Next, learn about when high blood pressure is an emergency.

Sources
  • Data Bridge Market Research: "Global Apple Cider Vinegar Market – Industry Trends and Forecast to 2027"
  • American Heart Association: "Understanding Blood Pressure Readings"
  • Edwin K. McDonald IV, MD, assistant professor of medicine and associate director of adult nutrition at University of Chicago and trained chef
  • Journal of Functional Food: "Beneficial effects of Apple Cider Vinegar on weight management, Visceral Adiposity Index and lipid profile in overweight or obese subjects"
  • Clinical Nutrition ESPEN: "The effect of apple vinegar consumption on glycemic indices, blood pressure, oxidative stress, and homocysteine in patients with type 2 diabetes and dyslipidemia: A randomized controlled clinical trial"
  • Carol Johnston, PhD, RD, associate dean for faculty success and professor of nutrition at Arizona State University in Phoenix
  • MedGenMed: "Vinegar: Medicinal Uses and Antiglycemic Effect"
  • National Kidney Foundation: "Metabolic Acidosis"

Denise Mann, MS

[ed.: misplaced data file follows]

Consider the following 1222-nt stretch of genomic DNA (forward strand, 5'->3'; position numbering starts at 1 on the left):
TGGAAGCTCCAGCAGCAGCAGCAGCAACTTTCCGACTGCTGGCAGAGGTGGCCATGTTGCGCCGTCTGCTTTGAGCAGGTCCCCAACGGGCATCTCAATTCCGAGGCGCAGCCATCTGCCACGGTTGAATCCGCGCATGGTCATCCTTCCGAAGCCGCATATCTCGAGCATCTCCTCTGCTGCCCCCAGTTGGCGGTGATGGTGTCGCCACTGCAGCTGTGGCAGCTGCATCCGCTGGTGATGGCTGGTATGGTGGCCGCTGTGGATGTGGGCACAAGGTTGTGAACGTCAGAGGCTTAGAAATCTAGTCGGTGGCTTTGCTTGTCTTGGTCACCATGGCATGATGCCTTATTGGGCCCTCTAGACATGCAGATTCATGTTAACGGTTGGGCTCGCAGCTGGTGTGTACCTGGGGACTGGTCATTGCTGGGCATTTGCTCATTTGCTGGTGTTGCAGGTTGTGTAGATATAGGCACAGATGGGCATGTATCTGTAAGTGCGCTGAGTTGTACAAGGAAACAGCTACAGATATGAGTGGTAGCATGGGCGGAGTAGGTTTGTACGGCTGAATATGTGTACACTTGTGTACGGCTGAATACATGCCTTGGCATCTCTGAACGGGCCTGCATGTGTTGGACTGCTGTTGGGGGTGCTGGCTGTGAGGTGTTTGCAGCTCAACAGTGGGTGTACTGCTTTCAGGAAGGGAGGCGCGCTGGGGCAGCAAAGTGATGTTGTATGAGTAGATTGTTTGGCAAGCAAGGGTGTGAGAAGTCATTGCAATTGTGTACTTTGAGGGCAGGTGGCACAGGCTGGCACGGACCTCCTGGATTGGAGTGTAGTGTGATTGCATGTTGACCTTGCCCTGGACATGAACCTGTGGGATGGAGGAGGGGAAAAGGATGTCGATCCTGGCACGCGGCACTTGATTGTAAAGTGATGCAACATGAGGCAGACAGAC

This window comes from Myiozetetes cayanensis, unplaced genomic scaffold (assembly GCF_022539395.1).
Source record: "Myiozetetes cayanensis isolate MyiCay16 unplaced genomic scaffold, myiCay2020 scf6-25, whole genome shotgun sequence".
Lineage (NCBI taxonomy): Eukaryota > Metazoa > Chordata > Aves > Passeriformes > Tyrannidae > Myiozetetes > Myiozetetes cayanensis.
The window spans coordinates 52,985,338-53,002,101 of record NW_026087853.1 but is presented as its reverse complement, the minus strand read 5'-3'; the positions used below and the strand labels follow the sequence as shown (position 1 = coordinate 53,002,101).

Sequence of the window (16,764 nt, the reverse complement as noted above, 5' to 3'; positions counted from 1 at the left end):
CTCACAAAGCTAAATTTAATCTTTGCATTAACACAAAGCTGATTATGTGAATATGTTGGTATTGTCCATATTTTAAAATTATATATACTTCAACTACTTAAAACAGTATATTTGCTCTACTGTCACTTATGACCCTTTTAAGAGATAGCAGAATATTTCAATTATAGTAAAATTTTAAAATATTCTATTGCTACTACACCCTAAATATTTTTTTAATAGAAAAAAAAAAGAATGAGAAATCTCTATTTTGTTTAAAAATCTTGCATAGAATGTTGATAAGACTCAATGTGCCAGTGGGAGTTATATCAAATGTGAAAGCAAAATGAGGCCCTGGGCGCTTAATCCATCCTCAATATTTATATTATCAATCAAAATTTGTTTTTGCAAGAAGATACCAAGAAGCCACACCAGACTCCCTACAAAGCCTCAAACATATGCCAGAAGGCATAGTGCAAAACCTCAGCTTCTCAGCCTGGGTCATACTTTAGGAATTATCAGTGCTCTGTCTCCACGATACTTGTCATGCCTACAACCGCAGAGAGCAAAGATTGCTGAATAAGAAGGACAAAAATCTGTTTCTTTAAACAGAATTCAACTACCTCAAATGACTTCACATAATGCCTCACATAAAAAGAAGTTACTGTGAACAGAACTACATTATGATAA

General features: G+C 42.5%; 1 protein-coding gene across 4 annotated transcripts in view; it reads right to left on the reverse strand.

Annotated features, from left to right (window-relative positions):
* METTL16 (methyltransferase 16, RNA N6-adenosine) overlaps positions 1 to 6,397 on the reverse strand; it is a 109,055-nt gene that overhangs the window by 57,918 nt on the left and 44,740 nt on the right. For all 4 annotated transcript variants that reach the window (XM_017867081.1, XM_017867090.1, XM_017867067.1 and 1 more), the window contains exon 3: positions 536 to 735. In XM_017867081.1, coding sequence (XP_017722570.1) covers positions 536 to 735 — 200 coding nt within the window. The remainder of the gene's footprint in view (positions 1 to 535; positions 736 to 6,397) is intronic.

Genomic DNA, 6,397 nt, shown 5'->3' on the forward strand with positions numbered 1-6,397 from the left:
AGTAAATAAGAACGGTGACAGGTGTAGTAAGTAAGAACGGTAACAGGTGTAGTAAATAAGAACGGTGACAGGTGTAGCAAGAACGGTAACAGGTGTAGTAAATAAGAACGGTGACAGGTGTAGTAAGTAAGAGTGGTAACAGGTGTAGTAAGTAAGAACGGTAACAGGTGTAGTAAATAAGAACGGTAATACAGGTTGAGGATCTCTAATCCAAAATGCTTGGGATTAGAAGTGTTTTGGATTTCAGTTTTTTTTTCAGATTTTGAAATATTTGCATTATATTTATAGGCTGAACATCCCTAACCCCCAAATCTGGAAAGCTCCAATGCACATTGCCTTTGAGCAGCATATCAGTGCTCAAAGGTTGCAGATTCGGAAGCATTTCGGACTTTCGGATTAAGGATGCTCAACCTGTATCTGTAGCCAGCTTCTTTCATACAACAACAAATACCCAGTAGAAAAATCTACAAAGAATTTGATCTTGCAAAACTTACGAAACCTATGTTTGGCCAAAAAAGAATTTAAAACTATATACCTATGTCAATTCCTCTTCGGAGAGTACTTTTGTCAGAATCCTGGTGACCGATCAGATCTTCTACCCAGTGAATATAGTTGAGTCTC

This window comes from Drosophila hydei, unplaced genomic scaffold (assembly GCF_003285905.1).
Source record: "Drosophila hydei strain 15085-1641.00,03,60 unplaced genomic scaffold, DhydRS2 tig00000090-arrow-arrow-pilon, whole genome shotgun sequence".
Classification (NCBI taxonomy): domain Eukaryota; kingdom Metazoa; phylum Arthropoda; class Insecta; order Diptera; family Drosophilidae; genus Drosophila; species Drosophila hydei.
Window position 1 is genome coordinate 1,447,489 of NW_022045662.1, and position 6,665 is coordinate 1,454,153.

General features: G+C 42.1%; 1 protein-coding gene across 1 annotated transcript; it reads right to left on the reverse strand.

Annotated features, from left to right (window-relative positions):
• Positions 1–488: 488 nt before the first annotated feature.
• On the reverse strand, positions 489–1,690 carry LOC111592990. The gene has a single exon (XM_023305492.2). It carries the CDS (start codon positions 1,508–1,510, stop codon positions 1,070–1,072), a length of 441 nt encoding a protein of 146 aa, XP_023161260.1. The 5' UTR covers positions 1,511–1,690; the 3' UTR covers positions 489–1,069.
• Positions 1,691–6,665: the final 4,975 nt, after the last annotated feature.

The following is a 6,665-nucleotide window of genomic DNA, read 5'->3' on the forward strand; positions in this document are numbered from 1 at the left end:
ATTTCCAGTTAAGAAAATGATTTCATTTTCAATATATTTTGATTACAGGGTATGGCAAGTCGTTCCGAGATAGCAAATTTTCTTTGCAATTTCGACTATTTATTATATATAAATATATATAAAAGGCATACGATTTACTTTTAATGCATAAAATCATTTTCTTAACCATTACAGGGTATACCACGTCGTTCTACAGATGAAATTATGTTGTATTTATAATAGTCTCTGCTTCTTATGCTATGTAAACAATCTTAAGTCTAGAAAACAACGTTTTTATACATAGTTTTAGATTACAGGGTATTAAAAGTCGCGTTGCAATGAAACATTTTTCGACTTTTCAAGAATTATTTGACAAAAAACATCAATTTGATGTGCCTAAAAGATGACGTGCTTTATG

Denise Mann is a freelance health writer whose articles regularly appear in WebMD, HealthDay, and other consumer health portals. She has received numerous awards, including the Arthritis Foundation's Northeast Region Prize for Online Journalism; the Excellence in Women's Health Research Journalism Award; the Journalistic Achievement Award from the American Society for Aesthetic Plastic Surgery; National Newsmaker of the Year by the Community Anti-Drug Coalitions of America; the Gold Award for Best Service Journalism from the Magazine Association of the Southeast; a Bronze Award from The American Society of Healthcare Publication Editors (for a cover story she wrote in Plastic Surgery Practice magazine); and an honorable mention in the International Osteoporosis Foundation Journalism Awards. She was part of the writing team awarded a 2008 Sigma Delta Chi award for her part in a WebMD series on autism. Her first foray into health reporting was with the Medical Tribune News Service, where her articles appeared regularly in such newspapers as the Detroit Free Press, Chicago Sun-Times, Dallas Morning News, and Los Angeles Daily News. Mann received a graduate degree from the Medill School of Journalism at Northwestern University in Evanston, Ill., and her undergraduate degree from Lehigh University in Bethlehem, Pa. She lives in New York with her husband David; sons Teddy and Evan; and their miniature schnauzer, Perri Winkle Blu.